For navigation, I felt that a slide-out type of menu would be the best solution. By doing this, I was able to maximize the available screen area for content, while still providing the user with easy access to the entire application all from a single tap.

Are you ready? Okay, let's get into the development part of the project. Laying the Foundation

First, I created a new movie and then added and named the layers that I knew I would need for this project. Then, I added labels and some generic ActionScript to establish a working framework. After this was done, I imported and organized all the images I had prepped using Photoshop. Next, I brought in a layout template I had created to use as a template when creating the GUI in Flash. Depending on your project, you might want to consider creating a GUI mockup outside of Flash.


It's important to note that the type and amount of images that you will be importing will vary. Some of these images might include maps, photos, scanned artwork, and so on. It's best to try to reuse imported images as much as possible to minimize the SWF file size. Also, rename your imported images and put them into library folders so that you can easily identify them.

With a good framework in place, I then moved on to creating the opening sequence animation. Some motion tweens, text, and color tinting helped to create the look I was going after.

Now that I had all of my pieces imported, my timeline in skeleton form, and my opening sequence, I could then move on to Part 2 (see Figure 5.5). Just a reminder: You don't have to do anything too complicated, but just enough work to get you ready for the other parts of the development phase.

Figure 5.5. A pretty good foundation for the event guide.

graphics/05fig05.gif Creating the Sections

For the next part of the development phase I focused on the different sections of the event guide. During the planning part of the project I actually sketched out some ideas for each section along with some ideas of how to present the information to the users. In the case of the Pocket PC Summit event guide I only wanted to create six areas or "sections." Although the steps I used to create and set up each one of the sections are specific to the event guide, it's important to emphasize that if you can reuse elements or MCs throughout your project, you'll be able to save time and minimize testing.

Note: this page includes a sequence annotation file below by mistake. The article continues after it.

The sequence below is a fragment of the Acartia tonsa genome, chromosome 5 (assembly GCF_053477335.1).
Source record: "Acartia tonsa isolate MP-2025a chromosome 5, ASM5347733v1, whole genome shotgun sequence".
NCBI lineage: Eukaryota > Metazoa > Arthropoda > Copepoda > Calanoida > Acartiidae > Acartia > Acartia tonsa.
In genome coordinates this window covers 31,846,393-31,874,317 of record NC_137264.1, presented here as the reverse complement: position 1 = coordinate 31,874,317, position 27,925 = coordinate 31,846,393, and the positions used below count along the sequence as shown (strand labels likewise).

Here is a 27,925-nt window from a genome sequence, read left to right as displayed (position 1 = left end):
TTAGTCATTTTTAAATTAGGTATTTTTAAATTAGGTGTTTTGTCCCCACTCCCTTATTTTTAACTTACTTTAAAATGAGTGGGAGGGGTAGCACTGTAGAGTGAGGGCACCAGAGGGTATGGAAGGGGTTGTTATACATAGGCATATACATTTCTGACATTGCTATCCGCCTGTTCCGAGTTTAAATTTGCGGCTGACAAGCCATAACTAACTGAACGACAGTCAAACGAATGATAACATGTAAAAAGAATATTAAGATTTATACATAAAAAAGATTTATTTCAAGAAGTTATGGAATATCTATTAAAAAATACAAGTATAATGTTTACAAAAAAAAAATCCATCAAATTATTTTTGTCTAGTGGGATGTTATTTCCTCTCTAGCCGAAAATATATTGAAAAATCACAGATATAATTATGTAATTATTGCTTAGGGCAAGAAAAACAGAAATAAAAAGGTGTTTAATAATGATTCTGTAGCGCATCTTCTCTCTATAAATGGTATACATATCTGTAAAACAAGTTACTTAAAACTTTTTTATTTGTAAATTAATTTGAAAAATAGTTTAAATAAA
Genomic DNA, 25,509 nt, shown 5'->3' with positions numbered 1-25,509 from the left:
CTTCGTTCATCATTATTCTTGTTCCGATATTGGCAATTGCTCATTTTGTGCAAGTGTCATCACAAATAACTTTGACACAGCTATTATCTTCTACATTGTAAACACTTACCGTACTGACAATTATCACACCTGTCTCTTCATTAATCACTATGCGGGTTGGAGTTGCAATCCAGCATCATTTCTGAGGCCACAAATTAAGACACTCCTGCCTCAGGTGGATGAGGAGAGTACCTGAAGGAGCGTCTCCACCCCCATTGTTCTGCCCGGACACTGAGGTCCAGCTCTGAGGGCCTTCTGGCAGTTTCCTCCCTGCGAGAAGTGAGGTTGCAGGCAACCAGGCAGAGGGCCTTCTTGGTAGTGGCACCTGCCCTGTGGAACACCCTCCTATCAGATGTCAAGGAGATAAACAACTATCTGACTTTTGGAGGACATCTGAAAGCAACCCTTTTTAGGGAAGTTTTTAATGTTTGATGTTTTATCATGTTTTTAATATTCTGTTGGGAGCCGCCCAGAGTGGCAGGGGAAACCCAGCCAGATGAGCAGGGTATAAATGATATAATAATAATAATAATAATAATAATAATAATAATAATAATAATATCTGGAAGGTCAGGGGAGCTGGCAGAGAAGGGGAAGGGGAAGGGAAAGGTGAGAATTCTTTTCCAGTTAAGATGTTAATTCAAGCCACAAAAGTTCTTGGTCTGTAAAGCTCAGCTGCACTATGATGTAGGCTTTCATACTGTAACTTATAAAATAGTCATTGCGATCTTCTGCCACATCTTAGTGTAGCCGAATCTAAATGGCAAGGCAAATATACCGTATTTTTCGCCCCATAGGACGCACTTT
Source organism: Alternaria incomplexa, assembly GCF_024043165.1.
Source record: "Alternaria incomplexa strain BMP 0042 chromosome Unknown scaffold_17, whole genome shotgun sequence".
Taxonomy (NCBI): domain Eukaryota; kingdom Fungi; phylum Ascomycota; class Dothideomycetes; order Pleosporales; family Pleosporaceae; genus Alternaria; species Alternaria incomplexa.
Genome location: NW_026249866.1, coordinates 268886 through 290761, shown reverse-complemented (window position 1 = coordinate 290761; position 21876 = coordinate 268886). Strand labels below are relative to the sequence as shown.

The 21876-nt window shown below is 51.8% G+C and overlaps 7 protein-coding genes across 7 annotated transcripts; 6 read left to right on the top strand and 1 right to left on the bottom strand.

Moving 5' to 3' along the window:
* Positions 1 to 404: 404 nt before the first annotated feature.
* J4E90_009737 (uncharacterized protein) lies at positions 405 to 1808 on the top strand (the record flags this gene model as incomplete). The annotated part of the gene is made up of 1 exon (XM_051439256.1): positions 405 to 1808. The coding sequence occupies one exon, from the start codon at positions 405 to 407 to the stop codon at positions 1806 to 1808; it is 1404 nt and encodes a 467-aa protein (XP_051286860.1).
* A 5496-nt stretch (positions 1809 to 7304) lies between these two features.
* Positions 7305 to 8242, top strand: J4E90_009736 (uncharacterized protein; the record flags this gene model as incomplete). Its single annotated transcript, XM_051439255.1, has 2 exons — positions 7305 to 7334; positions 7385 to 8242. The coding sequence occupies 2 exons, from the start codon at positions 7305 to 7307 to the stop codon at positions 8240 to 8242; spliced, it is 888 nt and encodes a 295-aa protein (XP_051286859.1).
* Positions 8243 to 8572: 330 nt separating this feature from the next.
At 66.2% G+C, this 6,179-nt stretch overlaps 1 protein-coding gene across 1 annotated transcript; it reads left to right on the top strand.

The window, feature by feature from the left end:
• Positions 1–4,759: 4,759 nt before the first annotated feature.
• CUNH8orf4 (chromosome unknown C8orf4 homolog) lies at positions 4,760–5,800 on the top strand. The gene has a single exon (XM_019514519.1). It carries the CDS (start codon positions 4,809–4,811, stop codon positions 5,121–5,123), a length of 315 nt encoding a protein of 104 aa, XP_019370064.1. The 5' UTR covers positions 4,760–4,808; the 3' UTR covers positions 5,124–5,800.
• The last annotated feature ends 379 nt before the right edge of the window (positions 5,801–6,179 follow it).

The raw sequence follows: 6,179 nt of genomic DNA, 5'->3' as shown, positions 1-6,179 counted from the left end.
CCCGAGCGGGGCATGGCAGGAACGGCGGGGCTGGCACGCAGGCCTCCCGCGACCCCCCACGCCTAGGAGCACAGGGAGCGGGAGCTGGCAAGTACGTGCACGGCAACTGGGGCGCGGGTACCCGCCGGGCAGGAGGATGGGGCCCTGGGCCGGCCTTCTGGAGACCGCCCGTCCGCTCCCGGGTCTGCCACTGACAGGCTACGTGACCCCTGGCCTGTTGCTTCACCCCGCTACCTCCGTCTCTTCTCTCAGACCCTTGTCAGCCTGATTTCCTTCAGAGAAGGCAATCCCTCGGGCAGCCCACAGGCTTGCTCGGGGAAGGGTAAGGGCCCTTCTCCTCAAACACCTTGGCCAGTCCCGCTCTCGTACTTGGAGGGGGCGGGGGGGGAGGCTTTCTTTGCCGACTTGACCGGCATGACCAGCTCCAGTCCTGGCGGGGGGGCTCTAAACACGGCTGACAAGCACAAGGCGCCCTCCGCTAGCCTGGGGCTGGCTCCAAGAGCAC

For example, each one of the sections in the event guide looks and functions similarly. Each one fades in and displays the section content; then, when you leave a section, it fades away. It was apparent that once I was able to get one section working correctly, I could duplicate it and change only certain variables and the main content. By doing this, I could create the "shells" for each section and then go back and spend time integrating the necessary content in the appropriate sections (see Figure 5.6). As you can see, by taking this approach to your project development, you can be more efficient with your time and eliminate unnecessary work.

Figure 5.6. Now that the section "shells" are complete, you can add the section-specific content.



When creating content for use on small devices, choosing the right font, size, and color are important. If the end user is unable to read the information you're presenting, then you've failed at your job of creating useful content.

See Chapter 4 for more information on using fonts within Flash on devices.